Quick add-on: The Ukrainian attack on Ust-Luga was on Sunday the 21st. And less than 72 hours later, the Russians were able to begin shipping out again. However, what is being shipped out is primarily well, almost exclusively, oil and something called condensate, which is kind of a raw product somewhere between natural gas and oil. The actual refining complex remains completely offline, there’s no naphtha, there’s no fuel, there’s no intermediate products that are coming out at all. And at present, the Russians are still completing their damage assessments. And at the pace they’re going, we probably won’t have any information on the level of damage until probably March. And then with their very, very thin, remaining skin of skilled labor, they can start talking about repairs.


Second, this is the first significant Ukrainian attack against a significant economic asset of the Russian Federation. And at least on the surface, it looks like it was much more successful than they ever thought was possible. That means that the northern parts of the Baltic Sea in the Gulf of Finland are suddenly in a danger zone that is well within the Ukrainians’ proven range of operation. Now, the Ukrainians and the Russians haven’t really gone against civilian shipping right now. But I can’t think of a better target then an oil loading and refining platform, such as what we’ve got at Ust-Luga. Again, apologies for the, we’re just going to put the spelling right here so you can see what I’m having trouble with. Okay. So this is the sort of thing we should now watch for in the future. Because this is not the only facility of this type which is within the Ukrainians’ reach. There are a number of facilities [sic] on the Black Sea and [sic] on the Black Sea, and closer to St. Petersburg, also on the Gulf of Finland. And now that the Ukrainians have proven that a few things can slip through, you can bet that they’re going to target all of them. And all told, if you look at all of the infrastructure combined, its combined export and throughput capacity is in the vicinity of three and a half million barrels a day, which is about three and a half percent of global output. So if you put a meaningful dent in export infrastructure, it’s impossible for the Russians to shunt the stuff somewhere else, there’s nowhere else to go. And so it just backs up through the system.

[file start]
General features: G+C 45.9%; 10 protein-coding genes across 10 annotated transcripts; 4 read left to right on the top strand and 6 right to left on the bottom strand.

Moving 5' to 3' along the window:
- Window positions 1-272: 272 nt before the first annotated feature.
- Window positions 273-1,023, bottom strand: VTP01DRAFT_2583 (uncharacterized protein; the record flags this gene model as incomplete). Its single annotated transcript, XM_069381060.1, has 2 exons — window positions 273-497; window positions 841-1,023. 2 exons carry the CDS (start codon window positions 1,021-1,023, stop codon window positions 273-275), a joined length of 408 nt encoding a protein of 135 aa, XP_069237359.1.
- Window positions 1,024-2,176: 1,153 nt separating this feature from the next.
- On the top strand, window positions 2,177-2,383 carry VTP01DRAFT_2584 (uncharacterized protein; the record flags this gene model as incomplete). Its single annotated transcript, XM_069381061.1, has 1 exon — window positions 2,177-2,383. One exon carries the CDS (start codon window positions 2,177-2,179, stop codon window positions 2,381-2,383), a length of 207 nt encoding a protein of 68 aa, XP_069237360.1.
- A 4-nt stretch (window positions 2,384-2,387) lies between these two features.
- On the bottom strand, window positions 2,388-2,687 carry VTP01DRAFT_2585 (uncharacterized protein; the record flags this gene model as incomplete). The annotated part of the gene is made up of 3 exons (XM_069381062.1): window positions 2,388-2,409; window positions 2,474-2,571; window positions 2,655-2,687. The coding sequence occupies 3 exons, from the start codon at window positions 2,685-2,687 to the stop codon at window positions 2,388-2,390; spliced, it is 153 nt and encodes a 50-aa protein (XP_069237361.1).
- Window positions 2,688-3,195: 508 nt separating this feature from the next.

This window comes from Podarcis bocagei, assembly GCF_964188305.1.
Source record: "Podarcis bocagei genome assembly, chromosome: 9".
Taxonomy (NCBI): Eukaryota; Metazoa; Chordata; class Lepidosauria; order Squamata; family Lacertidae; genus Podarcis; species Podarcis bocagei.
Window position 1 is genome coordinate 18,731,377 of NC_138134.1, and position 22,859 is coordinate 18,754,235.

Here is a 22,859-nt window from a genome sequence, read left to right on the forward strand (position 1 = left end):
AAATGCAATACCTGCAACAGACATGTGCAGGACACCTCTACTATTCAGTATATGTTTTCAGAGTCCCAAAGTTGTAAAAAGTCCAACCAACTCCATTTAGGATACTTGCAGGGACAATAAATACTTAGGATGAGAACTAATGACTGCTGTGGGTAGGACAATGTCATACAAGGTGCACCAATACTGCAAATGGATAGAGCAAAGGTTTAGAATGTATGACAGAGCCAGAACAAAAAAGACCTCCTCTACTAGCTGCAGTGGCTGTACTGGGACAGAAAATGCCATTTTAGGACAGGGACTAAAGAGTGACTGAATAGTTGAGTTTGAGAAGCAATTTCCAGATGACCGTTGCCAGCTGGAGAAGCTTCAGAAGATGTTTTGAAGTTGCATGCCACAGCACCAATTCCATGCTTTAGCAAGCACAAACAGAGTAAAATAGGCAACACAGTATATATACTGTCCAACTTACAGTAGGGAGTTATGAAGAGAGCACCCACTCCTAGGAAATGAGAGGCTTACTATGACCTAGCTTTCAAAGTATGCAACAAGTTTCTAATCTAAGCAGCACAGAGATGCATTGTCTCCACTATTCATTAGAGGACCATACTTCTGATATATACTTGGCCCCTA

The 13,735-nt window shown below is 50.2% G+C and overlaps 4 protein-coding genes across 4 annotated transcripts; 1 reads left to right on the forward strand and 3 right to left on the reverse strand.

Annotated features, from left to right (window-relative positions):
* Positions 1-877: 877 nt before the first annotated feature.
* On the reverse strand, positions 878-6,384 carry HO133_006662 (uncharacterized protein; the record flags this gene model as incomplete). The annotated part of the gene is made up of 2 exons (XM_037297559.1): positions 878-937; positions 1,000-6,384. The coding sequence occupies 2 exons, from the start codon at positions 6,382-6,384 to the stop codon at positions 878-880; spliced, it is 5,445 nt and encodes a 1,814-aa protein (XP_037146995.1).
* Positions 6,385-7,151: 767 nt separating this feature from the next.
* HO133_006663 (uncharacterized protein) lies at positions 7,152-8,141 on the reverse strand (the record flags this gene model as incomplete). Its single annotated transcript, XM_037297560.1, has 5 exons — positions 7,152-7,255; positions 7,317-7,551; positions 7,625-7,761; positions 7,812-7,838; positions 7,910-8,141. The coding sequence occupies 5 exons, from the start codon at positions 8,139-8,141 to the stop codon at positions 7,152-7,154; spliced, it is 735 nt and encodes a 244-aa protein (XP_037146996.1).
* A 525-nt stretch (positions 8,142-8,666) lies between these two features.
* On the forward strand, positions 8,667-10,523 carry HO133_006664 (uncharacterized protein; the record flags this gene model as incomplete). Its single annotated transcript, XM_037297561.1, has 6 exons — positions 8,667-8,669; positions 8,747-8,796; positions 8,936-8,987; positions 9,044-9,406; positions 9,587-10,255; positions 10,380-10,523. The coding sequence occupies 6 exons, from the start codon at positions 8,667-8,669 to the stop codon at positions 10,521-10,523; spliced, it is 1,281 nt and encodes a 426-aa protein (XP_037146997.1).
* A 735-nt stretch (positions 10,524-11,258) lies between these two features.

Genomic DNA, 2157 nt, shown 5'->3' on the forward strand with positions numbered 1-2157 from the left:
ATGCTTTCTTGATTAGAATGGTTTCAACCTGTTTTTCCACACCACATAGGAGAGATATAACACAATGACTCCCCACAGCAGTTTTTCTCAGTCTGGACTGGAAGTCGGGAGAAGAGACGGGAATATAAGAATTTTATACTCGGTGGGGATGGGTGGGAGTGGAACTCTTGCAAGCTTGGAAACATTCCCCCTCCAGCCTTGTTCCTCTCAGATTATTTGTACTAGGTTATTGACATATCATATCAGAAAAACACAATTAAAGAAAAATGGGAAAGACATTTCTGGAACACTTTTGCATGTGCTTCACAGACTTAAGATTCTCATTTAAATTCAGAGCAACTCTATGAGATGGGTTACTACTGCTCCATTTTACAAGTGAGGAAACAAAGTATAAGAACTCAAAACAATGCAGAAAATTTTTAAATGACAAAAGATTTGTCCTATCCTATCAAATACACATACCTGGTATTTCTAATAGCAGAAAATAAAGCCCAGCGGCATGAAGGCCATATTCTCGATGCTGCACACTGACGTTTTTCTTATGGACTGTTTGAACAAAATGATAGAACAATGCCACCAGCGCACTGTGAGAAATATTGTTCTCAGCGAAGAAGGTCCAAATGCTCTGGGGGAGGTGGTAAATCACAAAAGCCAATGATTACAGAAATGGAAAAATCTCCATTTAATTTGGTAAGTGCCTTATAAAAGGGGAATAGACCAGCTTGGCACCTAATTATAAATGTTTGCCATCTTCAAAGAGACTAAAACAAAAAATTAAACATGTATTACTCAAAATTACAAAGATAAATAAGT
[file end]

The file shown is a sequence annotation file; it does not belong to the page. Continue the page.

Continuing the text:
There’s also one other thing to look at, the fact that the damage control crews proved to be so incompetent is something that we’re starting to see at the edges as the Russian economic system frays. The Soviet educational system collapsed back in 1986, which means that the youngest people who are worthy of terms like engineer turned 64 this year. And so when I think of fire suppression, I think of something that normally I could not just pick up the hose and go do it. You want someone with specialized training, and especially if you’re talking about petroleum, natural gas, or refined product, fires, you definitely want someone has some idea what they’re doing. Russia’s running out of those people. It’s not just that a million people have fled the country and a half a million had been drafted and committed to the war, been killed. They don’t have much of a skilled labor pool left. And what they do have is being dedicated to the war itself, air defense in the vicinity of the war, or the military-industrial complex to keep the war going. So we’re seeing some very serious frays with the system. This, this is not the sort of thing that they should have gotten wrong, that fire should have been put up very quickly with things like foam, and it wasn’t. And that suggests the Russians’ ability to maintain their overall system is starting to feel the strain of all of this, and they don’t have a backup plan. There isn’t enough labor in the country to redirect from somewhere else, especially skilled labor. All right. That’s it for me. Take care.